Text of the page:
The universe is vast – perhaps infinite – and in the scheme of things, our planet is small. Even in our area Solar SystemEarth is dwarfed by gas giants such as… Jupiter. But are there bigger planets? How much bigger? What is the largest planet we know of?
The answer depends on several factors, including how you define a planet. However, there are a few candidates for the largest known planet. One of the largest of these planets is called ROXs 42Bb, a gas giant orbiting a star about 460 light-years away from us. Land. Its mass is about nine times that of Jupiter and its radius is about 2.5 Jupiter radii.
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Thane KoreanAn associate professor of physics and astronomy at the University of Texas-San Antonio told Space.com he thinks it’s unlikely that the planet is truly the largest. Curie identified ROXs 42Bb from data from the Keck Space Telescope in 2013 (another group independently identified the object around the same time). There are known objects of approximately the same size Exoplanet “And bigger than that,” Corey continued.
“There are two planets that are actually protoplanets, so they are still being assembled,” he said. “I doubt these are actually bigger.” These two protoplanets orbit the star PDS 70 around 370 Light year From Earth, its radius is between two and four times the radius of Jupiter. Another candidate for the largest planet, HAT-P-67 b, has a radius greater than twice that of Jupiter, which is similar to ROXs 42Bb.
Why uncertainty? One reason has to do with the different ways scientists measure the size of exoplanets. For example, ROXs 42Bb were imaged directly – “seen” as an independent object using the Keck telescope. Protoplanets orbiting PDS 70 have also been directly imaged. Scientists have no way to directly measure the size of these planets, so they have to infer their size based on other factors such as their brightness and the wavelength patterns of light they emit. Scientists use models to determine these things, and these models are not always 100% correct.
Other objects are detected using the transit method, which is when an object appears to cross in front of its host star during its orbit and the star temporarily dims. Exoplanets discovered in this way, such as HAT-P-67 b, can be measured directly. So a better bet might be that the radius of this planet is more than twice that of Jupiter.
The other uncertainty comes from the question of how to define a planet. Although most people know that stars are very large and planets are much smaller, there is a middle ground – an object called a brown dwarf, which is too small to be a star but larger than a planet. Although the brown dwarf’s core is not hot enough to fuse ordinary hydrogen like a star, it can fuse deuterium, a special form of hydrogen that contains a neutron.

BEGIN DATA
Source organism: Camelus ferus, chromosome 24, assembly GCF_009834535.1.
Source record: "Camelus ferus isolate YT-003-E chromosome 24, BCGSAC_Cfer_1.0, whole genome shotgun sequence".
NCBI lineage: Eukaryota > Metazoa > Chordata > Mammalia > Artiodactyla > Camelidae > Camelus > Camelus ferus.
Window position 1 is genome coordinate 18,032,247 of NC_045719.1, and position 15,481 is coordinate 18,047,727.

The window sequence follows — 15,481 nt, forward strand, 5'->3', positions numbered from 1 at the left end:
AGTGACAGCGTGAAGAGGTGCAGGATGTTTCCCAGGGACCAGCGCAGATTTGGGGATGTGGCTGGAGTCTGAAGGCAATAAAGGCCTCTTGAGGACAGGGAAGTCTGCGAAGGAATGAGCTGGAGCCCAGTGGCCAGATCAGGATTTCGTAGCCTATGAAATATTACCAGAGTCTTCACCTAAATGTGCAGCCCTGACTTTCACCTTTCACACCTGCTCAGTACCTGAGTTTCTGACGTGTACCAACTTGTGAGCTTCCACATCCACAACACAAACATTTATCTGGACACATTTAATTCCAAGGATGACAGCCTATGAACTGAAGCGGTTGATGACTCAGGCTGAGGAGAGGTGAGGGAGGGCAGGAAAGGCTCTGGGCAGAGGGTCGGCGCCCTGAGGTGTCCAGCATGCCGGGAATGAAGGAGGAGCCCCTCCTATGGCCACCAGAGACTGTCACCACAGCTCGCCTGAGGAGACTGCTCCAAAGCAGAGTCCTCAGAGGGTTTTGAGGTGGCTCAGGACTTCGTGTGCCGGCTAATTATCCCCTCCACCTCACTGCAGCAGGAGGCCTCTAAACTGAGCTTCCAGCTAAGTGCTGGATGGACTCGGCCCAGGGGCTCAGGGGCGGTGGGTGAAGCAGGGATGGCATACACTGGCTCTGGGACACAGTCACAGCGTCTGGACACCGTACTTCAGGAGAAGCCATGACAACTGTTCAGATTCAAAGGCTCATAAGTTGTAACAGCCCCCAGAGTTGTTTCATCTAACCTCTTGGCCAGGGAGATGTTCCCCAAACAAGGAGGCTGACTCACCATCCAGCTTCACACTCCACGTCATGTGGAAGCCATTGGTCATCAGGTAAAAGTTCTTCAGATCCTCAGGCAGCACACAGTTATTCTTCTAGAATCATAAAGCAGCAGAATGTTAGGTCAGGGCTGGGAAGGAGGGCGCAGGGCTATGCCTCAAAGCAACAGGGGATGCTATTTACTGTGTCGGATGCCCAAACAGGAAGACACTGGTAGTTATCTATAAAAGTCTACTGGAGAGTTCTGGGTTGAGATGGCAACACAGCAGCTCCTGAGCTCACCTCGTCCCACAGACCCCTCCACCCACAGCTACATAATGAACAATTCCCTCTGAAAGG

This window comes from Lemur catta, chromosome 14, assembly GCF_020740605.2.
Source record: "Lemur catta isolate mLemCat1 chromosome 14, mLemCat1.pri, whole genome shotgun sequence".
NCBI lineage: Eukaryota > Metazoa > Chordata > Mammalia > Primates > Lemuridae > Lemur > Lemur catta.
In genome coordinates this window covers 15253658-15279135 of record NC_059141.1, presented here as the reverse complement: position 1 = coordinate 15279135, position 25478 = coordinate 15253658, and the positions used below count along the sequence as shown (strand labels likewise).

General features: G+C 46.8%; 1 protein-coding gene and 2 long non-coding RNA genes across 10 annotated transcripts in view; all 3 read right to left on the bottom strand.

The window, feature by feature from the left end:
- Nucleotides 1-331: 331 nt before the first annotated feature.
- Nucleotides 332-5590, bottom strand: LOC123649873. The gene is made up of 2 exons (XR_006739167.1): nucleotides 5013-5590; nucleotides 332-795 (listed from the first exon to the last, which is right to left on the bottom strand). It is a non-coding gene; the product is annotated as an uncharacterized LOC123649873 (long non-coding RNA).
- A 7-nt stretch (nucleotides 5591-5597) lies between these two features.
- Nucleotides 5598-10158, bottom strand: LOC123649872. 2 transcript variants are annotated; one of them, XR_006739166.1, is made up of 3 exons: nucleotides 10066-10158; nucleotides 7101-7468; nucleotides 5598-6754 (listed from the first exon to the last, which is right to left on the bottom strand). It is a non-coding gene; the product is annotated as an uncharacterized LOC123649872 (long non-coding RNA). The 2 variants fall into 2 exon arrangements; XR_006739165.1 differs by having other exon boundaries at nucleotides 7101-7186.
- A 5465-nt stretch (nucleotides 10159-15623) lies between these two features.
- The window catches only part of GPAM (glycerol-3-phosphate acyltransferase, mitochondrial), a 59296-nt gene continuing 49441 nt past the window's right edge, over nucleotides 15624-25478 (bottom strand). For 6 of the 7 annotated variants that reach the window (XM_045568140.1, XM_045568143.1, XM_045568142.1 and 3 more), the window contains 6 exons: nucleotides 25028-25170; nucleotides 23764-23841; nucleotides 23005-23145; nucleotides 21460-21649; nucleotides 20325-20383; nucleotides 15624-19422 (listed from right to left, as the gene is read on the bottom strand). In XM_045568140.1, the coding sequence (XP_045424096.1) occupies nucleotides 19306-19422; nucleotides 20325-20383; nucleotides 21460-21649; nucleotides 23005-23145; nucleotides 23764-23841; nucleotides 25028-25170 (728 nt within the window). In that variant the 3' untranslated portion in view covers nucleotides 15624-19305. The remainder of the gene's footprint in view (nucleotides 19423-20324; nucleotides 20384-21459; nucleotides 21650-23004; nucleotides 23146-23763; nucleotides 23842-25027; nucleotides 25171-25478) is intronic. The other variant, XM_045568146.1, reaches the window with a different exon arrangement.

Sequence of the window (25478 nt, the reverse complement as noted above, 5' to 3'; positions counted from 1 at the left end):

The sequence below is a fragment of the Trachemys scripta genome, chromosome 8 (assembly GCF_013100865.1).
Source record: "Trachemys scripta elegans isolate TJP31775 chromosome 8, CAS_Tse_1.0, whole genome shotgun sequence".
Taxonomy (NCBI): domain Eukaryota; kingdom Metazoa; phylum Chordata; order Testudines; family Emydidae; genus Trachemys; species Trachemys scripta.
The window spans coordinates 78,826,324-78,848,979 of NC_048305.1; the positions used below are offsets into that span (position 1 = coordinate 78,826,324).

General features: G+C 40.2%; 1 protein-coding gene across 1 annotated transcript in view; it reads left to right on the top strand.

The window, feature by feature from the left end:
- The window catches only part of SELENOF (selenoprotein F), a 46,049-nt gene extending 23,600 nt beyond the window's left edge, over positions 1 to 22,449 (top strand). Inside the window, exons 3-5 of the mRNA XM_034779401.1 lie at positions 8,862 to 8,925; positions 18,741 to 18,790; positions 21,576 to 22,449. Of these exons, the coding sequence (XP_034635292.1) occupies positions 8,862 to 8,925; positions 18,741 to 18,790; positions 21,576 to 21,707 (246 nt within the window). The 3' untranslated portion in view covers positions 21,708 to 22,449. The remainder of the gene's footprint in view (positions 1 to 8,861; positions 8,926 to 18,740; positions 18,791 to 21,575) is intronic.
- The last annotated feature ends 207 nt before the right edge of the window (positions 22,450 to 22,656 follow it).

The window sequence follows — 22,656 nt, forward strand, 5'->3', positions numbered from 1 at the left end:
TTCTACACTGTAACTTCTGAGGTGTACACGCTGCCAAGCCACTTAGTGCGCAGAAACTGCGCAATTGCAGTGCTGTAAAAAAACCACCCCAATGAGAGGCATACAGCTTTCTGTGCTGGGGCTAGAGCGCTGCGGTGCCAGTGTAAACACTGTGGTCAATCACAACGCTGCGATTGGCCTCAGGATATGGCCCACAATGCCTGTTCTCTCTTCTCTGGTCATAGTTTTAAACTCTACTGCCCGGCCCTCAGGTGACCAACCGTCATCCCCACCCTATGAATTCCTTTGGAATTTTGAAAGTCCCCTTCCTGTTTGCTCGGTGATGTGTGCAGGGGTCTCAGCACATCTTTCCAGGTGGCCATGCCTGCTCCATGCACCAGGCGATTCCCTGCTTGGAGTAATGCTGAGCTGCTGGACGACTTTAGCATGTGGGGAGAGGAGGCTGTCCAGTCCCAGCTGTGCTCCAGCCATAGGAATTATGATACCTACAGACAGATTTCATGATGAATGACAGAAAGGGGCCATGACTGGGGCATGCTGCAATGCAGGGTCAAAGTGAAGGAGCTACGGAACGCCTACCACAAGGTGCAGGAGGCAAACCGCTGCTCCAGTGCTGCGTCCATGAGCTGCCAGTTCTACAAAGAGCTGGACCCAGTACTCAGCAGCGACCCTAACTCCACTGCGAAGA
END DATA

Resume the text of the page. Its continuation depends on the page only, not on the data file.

Scientists agree that brown dwarfs are not planets. What is less clear is how to distinguish between the two.
“Some people specify a strict block break,” Corey said. “So anything larger than 13 Jupiter masses is a brown dwarf and anything less than that is a planet.”
But more recent observations have revealed this Universe He does not necessarily “agree” with this rule. research Corey and his colleagues highlight that the transition between planet and brown dwarf could occur at a much higher mass — perhaps 25 times the mass of Jupiter, or even more massive. It also appears that how massive the object is compared to its host star or companion star is what matters, Currie said.
Even then, there are some complications. For example, Currie says that although he would call ROXs 42Bb a planet (or a “planetary mass companion”), he doubts that its composition was more similar to how it formed. stars Form. Normally, planets like Jupiter form a rocky core, which attracts a disk of dust and gas that gradually turns into a spherical planet. ROXs 42Bb may have formed in a different way, as parts of the dust and gas disk were so massive and heavy that they collapsed in on themselves.
The way the object is shaped is not currently part of the formal form Definition of planet. Some scientists refer to planetary-mass companions that form like this as “structureless dwarfs,” although Curie said he “couldn’t call that anything.” He said scientists disagree about what to call ROXs 42Bb because of its high mass ratio (its mass compared to the mass of its star) and how far it is from that star — more than five times the distance from our sun. Neptune.
Although the debate over what “counts” as a planet may seem arbitrary, it highlights big questions about what different planetary systems might look like, especially those that differ significantly from our own, Currie says.
“Our solar system is just one of countless outcomes,” he said. “So it’s fun to see how different a planetary system could be.”